By MERT EROGUL
Private Lives:Personal essays on the news of the world and the news of our lives.
My 9-month-old son’s first time on a plane — a 10-hour journey from J.F.K. to Istanbul — was a disaster. The dry air of the cabin, the confinement and possibly some allergen on the in-flight menu all contributed to an unprecedented eruption of his eczema. It was demoralizing. His skin had been cracking and inflamed for months, but we had taken such pains with it — daily applications of heavy cream and austere dietary restrictions — in anticipation of introducing him to his relatives in Turkey.
We stayed at my mother-in-law’s on the European side of Istanbul. After just a few days, she was as obsessed as we were with the daily moisturizing routine. Then she announced that she had a solution: we must visit a Greek Orthodox priest and have the baby blessed. My mother-in-law, like both our families, is a nonpracticing Muslim, but this priest had distinguished himself by getting a friend’s daughter married off by praying for her. I looked at my wife, unsure of what to say.
We live in Brooklyn. Neither of us is religious. I am a medical doctor. I have never met a priest in my life. Yet my mother-in-law was insistent, and my wife was curious.
So despite my skepticism, we found ourselves inside the Hagios Demetrios, an unremarkable old church on a hill overlooking the Bosporus. The gloomy little church smelled like incense and old people, of which there were many. They were lined up and hunched over in the foyer, patiently waiting for an audience with the priest. They all seemed to have rheumatism. We waited, too, the baby growing restless. I felt sad for these superstitious people and impatient to finish. Eventually a voice in accented Turkish announced that the priest would be seeing the babies first, and with that we pushed, as New Yorkers do, to the front of the line.
The priest, a tall robed figure surrounded by lesser robed figures, turned and looked at us as we entered. He had black hair and a black beard speckled with gray. He beckoned us over, my wife told him why we were there, and then I was acutely aware of everything in the room, all the people and the ornaments, the sunlight spilling in through stained glass. How it must have looked just like this hundreds of years ago. I was aware of the history of countless people, Christians, Muslims and Jews, who had stood where I was, hoping for a blessing. I remembered all my worry and frustration, my powerlessness to fix my own son despite everything I knew about medicine. The priest nodded and reached for my hand and took my wife’s hand and he pulled us near. He put his palm on the baby’s forehead.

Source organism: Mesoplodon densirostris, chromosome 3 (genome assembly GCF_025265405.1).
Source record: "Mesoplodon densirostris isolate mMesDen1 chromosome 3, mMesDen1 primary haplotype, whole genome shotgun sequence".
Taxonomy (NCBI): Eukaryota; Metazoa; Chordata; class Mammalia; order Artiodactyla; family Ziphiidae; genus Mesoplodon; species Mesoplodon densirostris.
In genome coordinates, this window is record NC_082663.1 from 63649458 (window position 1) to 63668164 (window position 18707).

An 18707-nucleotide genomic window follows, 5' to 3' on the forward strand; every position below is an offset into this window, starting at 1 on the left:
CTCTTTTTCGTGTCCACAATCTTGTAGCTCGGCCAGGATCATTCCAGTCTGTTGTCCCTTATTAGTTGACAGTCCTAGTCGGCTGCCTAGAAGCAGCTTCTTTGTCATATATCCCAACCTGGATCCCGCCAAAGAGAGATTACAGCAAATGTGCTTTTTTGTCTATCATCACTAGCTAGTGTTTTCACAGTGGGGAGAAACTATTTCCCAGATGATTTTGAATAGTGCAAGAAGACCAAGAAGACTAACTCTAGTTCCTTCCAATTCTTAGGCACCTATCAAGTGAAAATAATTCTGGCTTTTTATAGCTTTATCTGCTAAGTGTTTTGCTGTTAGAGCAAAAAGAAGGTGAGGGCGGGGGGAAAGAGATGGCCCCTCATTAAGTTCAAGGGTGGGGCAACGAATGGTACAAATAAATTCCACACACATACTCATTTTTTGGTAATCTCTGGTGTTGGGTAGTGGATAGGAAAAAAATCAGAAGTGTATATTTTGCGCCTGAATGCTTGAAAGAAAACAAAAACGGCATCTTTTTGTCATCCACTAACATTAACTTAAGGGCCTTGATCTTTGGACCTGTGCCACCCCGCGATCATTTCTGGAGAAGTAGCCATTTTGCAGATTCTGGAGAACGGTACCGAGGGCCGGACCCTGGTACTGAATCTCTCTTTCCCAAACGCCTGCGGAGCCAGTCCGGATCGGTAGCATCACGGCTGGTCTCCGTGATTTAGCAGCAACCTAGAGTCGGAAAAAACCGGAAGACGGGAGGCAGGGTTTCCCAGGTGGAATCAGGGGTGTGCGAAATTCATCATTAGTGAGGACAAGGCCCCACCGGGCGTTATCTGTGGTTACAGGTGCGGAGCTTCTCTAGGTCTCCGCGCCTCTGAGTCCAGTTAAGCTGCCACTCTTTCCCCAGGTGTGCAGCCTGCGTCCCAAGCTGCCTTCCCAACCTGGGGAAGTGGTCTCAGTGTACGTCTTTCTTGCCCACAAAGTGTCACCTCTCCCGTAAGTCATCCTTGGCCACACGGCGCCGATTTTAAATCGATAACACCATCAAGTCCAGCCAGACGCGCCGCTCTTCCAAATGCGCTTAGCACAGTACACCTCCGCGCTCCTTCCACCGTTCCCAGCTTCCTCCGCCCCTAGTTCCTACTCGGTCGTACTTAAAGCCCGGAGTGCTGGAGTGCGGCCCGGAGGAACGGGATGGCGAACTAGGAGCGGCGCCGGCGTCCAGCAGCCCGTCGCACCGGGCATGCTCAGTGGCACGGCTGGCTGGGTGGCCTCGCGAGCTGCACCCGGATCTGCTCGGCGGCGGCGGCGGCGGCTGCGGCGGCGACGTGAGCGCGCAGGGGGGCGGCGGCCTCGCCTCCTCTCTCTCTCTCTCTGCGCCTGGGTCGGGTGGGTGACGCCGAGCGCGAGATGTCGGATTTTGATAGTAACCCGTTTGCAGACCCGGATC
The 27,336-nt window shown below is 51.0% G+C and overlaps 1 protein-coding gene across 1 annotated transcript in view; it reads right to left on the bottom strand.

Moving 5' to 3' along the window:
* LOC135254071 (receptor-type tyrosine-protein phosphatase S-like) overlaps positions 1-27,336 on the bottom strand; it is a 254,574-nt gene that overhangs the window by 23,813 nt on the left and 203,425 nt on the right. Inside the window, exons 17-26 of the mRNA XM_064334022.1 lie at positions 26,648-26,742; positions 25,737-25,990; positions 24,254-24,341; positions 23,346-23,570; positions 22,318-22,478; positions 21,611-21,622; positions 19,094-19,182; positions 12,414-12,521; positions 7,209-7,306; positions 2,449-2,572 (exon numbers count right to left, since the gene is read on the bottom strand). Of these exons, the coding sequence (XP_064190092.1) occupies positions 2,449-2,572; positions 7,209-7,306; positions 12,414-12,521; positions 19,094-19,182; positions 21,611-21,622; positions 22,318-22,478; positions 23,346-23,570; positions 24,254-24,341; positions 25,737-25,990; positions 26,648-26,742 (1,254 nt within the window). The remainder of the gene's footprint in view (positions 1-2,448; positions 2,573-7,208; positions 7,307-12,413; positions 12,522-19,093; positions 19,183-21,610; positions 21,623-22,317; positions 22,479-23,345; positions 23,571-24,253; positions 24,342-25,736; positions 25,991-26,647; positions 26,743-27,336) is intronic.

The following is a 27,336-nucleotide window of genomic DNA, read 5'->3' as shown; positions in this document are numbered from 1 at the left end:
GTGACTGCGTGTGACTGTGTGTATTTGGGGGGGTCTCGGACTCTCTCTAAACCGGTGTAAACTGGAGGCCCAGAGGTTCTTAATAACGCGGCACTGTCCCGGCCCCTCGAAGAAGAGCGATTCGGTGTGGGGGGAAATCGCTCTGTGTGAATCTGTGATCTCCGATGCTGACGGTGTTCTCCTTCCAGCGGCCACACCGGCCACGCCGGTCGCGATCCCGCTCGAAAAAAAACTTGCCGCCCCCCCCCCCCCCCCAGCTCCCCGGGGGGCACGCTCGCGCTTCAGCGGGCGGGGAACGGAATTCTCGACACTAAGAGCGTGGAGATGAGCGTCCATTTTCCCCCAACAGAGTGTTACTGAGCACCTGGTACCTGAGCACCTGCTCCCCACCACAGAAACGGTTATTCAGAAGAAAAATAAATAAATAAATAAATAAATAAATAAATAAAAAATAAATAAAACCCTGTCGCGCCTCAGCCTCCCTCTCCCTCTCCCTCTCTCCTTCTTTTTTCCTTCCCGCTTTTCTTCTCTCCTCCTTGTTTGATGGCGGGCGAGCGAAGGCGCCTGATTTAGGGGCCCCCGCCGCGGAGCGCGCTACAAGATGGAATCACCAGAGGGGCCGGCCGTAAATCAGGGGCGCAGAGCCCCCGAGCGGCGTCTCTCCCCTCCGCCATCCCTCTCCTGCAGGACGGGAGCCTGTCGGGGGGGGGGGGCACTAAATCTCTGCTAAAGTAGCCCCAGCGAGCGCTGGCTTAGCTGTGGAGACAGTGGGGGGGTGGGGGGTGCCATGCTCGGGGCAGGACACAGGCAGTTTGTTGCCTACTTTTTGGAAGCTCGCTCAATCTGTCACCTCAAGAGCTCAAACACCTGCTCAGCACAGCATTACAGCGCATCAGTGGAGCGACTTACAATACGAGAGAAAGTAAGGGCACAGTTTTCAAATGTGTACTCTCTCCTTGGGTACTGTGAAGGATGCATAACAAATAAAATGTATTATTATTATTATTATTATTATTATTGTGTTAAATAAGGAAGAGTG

He said, “Don’t worry. Everything is going to be all right.” A bit of my son’s drool dripped onto my wrist. “You know, my daughter had terrible eczema, and I took her to several dermatologists until finally a doctor in Bakirkoy figured out that she was allergic to her stuffed toy. When we got rid of it her skin cleared up.” He smiled at me. “Anyway, these skin conditions get better when they’re like 2 years old.” He put his hand on my shoulder and I smiled back.
We thanked him and turned to each other. We held the baby and felt lighter. The priest mumbled a benediction, made a sign and then politely motioned us to a door behind him. I had heard about this door. It led to a long and low tunnel dug into the hill, lit by occasional electric lights that illuminated the damp walls on which were inscribed centuries of prayers that people had left. Who knows how many of them had been answered.
We had to walk hunched over for what felt like hundreds of feet through this tunnel, and at the end was a brass spigot that I could not seem to operate. It was stuck tight. Nor could my wife turn it. It fell to the child’s grandmother, who twisted it easily and collected the holy water in a bottle she had brought, and we washed the baby’s skin.
Months later, back in Brooklyn, we still have that bottle of holy water. It sits, next to the infant Motrin and Tylenol, on a shelf near the baby’s bed.